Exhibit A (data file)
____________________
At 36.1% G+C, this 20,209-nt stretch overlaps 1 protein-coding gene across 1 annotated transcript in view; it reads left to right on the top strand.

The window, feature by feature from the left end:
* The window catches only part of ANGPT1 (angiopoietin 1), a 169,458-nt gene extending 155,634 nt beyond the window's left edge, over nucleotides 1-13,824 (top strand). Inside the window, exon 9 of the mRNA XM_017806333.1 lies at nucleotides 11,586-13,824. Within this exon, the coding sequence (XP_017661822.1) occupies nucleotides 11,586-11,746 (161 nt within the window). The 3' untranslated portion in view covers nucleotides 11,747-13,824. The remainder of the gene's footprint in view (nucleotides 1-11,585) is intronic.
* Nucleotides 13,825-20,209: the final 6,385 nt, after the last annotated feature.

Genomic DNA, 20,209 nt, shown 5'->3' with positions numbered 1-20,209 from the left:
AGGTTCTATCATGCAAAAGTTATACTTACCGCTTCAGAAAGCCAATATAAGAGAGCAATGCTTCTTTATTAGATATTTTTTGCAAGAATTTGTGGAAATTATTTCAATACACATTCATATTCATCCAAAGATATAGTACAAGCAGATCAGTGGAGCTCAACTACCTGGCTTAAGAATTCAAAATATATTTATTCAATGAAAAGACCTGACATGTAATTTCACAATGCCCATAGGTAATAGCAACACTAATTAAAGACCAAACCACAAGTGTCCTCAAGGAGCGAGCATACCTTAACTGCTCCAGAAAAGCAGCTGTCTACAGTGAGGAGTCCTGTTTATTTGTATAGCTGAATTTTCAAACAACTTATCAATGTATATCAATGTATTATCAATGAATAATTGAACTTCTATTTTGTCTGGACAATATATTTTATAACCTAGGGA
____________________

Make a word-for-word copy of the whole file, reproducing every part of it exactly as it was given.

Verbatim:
At 36.1% G+C, this 20,209-nt stretch overlaps 1 protein-coding gene across 1 annotated transcript in view; it reads left to right on the top strand.

The window, feature by feature from the left end:
* The window catches only part of ANGPT1 (angiopoietin 1), a 169,458-nt gene extending 155,634 nt beyond the window's left edge, over nucleotides 1-13,824 (top strand). Inside the window, exon 9 of the mRNA XM_017806333.1 lies at nucleotides 11,586-13,824. Within this exon, the coding sequence (XP_017661822.1) occupies nucleotides 11,586-11,746 (161 nt within the window). The 3' untranslated portion in view covers nucleotides 11,747-13,824. The remainder of the gene's footprint in view (nucleotides 1-11,585) is intronic.
* Nucleotides 13,825-20,209: the final 6,385 nt, after the last annotated feature.

Genomic DNA, 20,209 nt, shown 5'->3' with positions numbered 1-20,209 from the left:
AGGTTCTATCATGCAAAAGTTATACTTACCGCTTCAGAAAGCCAATATAAGAGAGCAATGCTTCTTTATTAGATATTTTTTGCAAGAATTTGTGGAAATTATTTCAATACACATTCATATTCATCCAAAGATATAGTACAAGCAGATCAGTGGAGCTCAACTACCTGGCTTAAGAATTCAAAATATATTTATTCAATGAAAAGACCTGACATGTAATTTCACAATGCCCATAGGTAATAGCAACACTAATTAAAGACCAAACCACAAGTGTCCTCAAGGAGCGAGCATACCTTAACTGCTCCAGAAAAGCAGCTGTCTACAGTGAGGAGTCCTGTTTATTTGTATAGCTGAATTTTCAAACAACTTATCAATGTATATCAATGTATTATCAATGAATAATTGAACTTCTATTTTGTCTGGACAATATATTTTATAACCTAGGGA